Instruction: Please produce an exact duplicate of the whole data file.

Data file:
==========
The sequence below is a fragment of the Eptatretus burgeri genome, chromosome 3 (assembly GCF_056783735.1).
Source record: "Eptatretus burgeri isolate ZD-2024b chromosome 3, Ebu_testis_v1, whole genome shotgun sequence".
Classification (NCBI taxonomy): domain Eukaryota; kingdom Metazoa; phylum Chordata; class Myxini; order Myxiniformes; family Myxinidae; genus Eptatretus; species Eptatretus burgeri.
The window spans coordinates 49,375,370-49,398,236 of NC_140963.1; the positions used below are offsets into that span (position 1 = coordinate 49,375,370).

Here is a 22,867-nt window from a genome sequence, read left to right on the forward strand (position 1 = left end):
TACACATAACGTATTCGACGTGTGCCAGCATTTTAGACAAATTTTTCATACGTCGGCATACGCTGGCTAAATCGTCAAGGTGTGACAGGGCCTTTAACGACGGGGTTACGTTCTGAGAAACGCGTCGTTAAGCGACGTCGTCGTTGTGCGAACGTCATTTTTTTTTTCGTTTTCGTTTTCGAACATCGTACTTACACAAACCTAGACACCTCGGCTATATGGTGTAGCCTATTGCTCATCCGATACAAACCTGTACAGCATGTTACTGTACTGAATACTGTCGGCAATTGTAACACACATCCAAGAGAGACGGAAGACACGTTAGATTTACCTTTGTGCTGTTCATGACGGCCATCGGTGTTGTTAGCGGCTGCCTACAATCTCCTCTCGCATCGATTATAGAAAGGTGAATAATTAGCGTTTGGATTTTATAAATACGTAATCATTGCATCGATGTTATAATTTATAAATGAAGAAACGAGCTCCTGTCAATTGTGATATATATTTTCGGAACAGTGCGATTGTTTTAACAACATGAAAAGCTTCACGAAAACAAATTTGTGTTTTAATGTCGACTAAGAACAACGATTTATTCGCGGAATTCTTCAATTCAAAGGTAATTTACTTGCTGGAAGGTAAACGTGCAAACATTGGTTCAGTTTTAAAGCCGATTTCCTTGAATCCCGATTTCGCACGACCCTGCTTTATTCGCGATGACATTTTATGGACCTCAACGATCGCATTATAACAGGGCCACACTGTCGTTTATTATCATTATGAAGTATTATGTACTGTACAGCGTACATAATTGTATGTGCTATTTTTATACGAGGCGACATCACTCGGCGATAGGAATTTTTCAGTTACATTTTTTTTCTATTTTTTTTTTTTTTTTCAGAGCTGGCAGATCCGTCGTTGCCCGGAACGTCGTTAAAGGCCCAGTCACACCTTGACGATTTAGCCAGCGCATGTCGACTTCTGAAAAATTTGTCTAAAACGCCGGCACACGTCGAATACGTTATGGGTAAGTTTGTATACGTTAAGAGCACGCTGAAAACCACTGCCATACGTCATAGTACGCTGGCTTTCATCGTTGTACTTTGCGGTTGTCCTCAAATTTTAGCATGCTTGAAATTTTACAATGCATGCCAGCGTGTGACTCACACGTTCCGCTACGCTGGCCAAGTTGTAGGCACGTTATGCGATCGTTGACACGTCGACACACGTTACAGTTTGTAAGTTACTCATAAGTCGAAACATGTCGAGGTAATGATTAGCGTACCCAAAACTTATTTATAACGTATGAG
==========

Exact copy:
The sequence below is a fragment of the Eptatretus burgeri genome, chromosome 3 (assembly GCF_056783735.1).
Source record: "Eptatretus burgeri isolate ZD-2024b chromosome 3, Ebu_testis_v1, whole genome shotgun sequence".
Classification (NCBI taxonomy): domain Eukaryota; kingdom Metazoa; phylum Chordata; class Myxini; order Myxiniformes; family Myxinidae; genus Eptatretus; species Eptatretus burgeri.
The window spans coordinates 49,375,370-49,398,236 of NC_140963.1; the positions used below are offsets into that span (position 1 = coordinate 49,375,370).

Here is a 22,867-nt window from a genome sequence, read left to right on the forward strand (position 1 = left end):
TACACATAACGTATTCGACGTGTGCCAGCATTTTAGACAAATTTTTCATACGTCGGCATACGCTGGCTAAATCGTCAAGGTGTGACAGGGCCTTTAACGACGGGGTTACGTTCTGAGAAACGCGTCGTTAAGCGACGTCGTCGTTGTGCGAACGTCATTTTTTTTTTCGTTTTCGTTTTCGAACATCGTACTTACACAAACCTAGACACCTCGGCTATATGGTGTAGCCTATTGCTCATCCGATACAAACCTGTACAGCATGTTACTGTACTGAATACTGTCGGCAATTGTAACACACATCCAAGAGAGACGGAAGACACGTTAGATTTACCTTTGTGCTGTTCATGACGGCCATCGGTGTTGTTAGCGGCTGCCTACAATCTCCTCTCGCATCGATTATAGAAAGGTGAATAATTAGCGTTTGGATTTTATAAATACGTAATCATTGCATCGATGTTATAATTTATAAATGAAGAAACGAGCTCCTGTCAATTGTGATATATATTTTCGGAACAGTGCGATTGTTTTAACAACATGAAAAGCTTCACGAAAACAAATTTGTGTTTTAATGTCGACTAAGAACAACGATTTATTCGCGGAATTCTTCAATTCAAAGGTAATTTACTTGCTGGAAGGTAAACGTGCAAACATTGGTTCAGTTTTAAAGCCGATTTCCTTGAATCCCGATTTCGCACGACCCTGCTTTATTCGCGATGACATTTTATGGACCTCAACGATCGCATTATAACAGGGCCACACTGTCGTTTATTATCATTATGAAGTATTATGTACTGTACAGCGTACATAATTGTATGTGCTATTTTTATACGAGGCGACATCACTCGGCGATAGGAATTTTTCAGTTACATTTTTTTTCTATTTTTTTTTTTTTTTTCAGAGCTGGCAGATCCGTCGTTGCCCGGAACGTCGTTAAAGGCCCAGTCACACCTTGACGATTTAGCCAGCGCATGTCGACTTCTGAAAAATTTGTCTAAAACGCCGGCACACGTCGAATACGTTATGGGTAAGTTTGTATACGTTAAGAGCACGCTGAAAACCACTGCCATACGTCATAGTACGCTGGCTTTCATCGTTGTACTTTGCGGTTGTCCTCAAATTTTAGCATGCTTGAAATTTTACAATGCATGCCAGCGTGTGACTCACACGTTCCGCTACGCTGGCCAAGTTGTAGGCACGTTATGCGATCGTTGACACGTCGACACACGTTACAGTTTGTAAGTTACTCATAAGTCGAAACATGTCGAGGTAATGATTAGCGTACCCAAAACTTATTTATAACGTATGAG